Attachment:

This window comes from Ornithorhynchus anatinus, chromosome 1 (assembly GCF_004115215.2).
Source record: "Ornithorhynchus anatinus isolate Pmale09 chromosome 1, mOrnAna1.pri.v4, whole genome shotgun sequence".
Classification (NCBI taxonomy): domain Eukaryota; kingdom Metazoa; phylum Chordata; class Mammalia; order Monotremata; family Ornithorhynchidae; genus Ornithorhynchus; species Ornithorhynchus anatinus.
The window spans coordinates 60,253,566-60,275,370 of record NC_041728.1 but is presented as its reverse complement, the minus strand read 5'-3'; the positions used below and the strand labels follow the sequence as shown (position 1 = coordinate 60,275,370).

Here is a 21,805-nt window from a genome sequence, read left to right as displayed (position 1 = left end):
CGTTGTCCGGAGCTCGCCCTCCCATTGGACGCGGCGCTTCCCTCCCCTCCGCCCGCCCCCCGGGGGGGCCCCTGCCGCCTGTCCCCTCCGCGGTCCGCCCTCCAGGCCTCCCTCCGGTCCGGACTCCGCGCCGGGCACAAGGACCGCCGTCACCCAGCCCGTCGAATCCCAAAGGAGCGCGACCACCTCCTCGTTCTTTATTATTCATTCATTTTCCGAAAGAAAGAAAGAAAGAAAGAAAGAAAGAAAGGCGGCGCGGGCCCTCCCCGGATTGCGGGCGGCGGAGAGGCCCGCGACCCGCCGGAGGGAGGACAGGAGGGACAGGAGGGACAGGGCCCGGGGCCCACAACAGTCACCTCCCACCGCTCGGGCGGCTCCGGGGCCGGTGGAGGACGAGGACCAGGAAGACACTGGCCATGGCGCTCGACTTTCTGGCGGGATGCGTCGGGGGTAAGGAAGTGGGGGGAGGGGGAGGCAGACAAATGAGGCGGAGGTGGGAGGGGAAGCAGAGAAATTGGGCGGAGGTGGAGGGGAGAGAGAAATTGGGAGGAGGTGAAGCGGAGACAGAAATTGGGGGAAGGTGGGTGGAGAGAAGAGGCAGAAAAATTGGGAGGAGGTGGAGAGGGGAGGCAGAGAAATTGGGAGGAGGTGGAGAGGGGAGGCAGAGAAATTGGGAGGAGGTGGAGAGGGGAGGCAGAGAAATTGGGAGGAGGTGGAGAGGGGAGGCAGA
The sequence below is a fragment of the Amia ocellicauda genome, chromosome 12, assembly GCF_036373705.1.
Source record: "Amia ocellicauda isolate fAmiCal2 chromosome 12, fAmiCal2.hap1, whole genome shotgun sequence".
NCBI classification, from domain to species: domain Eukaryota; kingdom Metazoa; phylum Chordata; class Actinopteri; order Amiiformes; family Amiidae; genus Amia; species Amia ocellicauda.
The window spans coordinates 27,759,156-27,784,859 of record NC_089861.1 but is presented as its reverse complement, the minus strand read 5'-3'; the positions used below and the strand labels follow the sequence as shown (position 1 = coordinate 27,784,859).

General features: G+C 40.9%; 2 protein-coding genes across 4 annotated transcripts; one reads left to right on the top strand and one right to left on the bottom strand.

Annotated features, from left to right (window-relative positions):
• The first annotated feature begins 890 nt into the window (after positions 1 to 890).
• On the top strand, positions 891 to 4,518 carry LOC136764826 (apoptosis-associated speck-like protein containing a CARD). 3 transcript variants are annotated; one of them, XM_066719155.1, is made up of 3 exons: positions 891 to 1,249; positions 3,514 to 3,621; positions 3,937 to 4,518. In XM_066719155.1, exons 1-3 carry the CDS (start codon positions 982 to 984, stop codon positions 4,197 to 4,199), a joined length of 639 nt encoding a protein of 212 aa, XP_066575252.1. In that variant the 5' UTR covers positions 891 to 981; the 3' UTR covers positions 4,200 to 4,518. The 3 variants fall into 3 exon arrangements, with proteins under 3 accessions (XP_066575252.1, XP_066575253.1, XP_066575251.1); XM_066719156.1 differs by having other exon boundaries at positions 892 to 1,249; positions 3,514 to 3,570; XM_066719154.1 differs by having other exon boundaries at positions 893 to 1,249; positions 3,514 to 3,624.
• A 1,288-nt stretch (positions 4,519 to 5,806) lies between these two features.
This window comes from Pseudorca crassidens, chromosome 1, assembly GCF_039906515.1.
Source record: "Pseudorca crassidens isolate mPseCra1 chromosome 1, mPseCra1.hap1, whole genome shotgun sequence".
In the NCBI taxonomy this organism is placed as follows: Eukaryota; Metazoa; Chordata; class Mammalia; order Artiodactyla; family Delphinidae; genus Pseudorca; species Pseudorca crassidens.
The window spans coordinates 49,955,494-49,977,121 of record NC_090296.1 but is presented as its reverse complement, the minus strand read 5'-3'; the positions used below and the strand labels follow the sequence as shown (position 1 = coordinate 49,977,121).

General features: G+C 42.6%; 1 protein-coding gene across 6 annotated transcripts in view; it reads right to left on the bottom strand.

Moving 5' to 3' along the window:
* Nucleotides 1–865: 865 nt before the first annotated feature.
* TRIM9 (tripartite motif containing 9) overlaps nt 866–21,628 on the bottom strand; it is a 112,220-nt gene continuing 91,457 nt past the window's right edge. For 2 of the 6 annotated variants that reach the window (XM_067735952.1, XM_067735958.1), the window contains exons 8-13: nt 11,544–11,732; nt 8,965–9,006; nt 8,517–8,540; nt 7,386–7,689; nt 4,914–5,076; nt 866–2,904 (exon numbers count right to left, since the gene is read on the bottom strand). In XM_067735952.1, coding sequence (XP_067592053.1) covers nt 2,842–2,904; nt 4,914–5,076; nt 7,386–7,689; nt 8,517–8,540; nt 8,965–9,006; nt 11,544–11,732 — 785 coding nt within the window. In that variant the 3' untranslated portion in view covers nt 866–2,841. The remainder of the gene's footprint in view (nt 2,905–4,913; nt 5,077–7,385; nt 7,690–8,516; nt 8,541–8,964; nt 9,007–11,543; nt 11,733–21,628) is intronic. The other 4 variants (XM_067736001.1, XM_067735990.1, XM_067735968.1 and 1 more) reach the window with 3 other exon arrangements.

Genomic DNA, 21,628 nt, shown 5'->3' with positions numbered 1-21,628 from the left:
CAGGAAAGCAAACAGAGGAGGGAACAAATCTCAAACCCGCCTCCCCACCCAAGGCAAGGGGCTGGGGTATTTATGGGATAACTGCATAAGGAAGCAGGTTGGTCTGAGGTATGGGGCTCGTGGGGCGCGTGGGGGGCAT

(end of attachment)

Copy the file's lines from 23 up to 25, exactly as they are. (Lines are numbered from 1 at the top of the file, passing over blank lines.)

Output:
* TRIM9 (tripartite motif containing 9) overlaps nt 866–21,628 on the bottom strand; it is a 112,220-nt gene continuing 91,457 nt past the window's right edge. For 2 of the 6 annotated variants that reach the window (XM_067735952.1, XM_067735958.1), the window contains exons 8-13: nt 11,544–11,732; nt 8,965–9,006; nt 8,517–8,540; nt 7,386–7,689; nt 4,914–5,076; nt 866–2,904 (exon numbers count right to left, since the gene is read on the bottom strand). In XM_067735952.1, coding sequence (XP_067592053.1) covers nt 2,842–2,904; nt 4,914–5,076; nt 7,386–7,689; nt 8,517–8,540; nt 8,965–9,006; nt 11,544–11,732 — 785 coding nt within the window. In that variant the 3' untranslated portion in view covers nt 866–2,841. The remainder of the gene's footprint in view (nt 2,905–4,913; nt 5,077–7,385; nt 7,690–8,516; nt 8,541–8,964; nt 9,007–11,543; nt 11,733–21,628) is intronic. The other 4 variants (XM_067736001.1, XM_067735990.1, XM_067735968.1 and 1 more) reach the window with 3 other exon arrangements.

Genomic DNA, 21,628 nt, shown 5'->3' with positions numbered 1-21,628 from the left:
CAGGAAAGCAAACAGAGGAGGGAACAAATCTCAAACCCGCCTCCCCACCCAAGGCAAGGGGCTGGGGTATTTATGGGATAACTGCATAAGGAAGCAGGTTGGTCTGAGGTATGGGGCTCGTGGGGCGCGTGGGGGGCAT